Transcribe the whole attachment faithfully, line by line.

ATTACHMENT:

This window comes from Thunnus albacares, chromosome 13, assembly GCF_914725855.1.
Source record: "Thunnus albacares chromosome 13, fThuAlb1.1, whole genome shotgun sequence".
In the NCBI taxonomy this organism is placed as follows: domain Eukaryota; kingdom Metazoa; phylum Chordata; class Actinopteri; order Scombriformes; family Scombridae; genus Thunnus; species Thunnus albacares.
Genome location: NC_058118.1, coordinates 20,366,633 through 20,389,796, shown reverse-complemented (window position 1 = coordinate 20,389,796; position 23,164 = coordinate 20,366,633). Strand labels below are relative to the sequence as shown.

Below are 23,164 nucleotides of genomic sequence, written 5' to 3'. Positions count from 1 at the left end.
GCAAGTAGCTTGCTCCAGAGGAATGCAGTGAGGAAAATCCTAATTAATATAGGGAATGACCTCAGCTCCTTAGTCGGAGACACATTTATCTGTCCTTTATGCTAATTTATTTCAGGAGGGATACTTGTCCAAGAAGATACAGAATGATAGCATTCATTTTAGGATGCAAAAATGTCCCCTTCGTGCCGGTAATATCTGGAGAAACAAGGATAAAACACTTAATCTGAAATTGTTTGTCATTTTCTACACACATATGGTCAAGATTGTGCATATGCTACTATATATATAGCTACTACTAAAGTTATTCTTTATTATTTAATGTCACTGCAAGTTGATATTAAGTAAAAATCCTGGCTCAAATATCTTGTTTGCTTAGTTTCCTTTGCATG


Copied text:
This window comes from Thunnus albacares, chromosome 13, assembly GCF_914725855.1.
Source record: "Thunnus albacares chromosome 13, fThuAlb1.1, whole genome shotgun sequence".
In the NCBI taxonomy this organism is placed as follows: domain Eukaryota; kingdom Metazoa; phylum Chordata; class Actinopteri; order Scombriformes; family Scombridae; genus Thunnus; species Thunnus albacares.
Genome location: NC_058118.1, coordinates 20,366,633 through 20,389,796, shown reverse-complemented (window position 1 = coordinate 20,389,796; position 23,164 = coordinate 20,366,633). Strand labels below are relative to the sequence as shown.

Below are 23,164 nucleotides of genomic sequence, written 5' to 3'. Positions count from 1 at the left end.
GCAAGTAGCTTGCTCCAGAGGAATGCAGTGAGGAAAATCCTAATTAATATAGGGAATGACCTCAGCTCCTTAGTCGGAGACACATTTATCTGTCCTTTATGCTAATTTATTTCAGGAGGGATACTTGTCCAAGAAGATACAGAATGATAGCATTCATTTTAGGATGCAAAAATGTCCCCTTCGTGCCGGTAATATCTGGAGAAACAAGGATAAAACACTTAATCTGAAATTGTTTGTCATTTTCTACACACATATGGTCAAGATTGTGCATATGCTACTATATATATAGCTACTACTAAAGTTATTCTTTATTATTTAATGTCACTGCAAGTTGATATTAAGTAAAAATCCTGGCTCAAATATCTTGTTTGCTTAGTTTCCTTTGCATG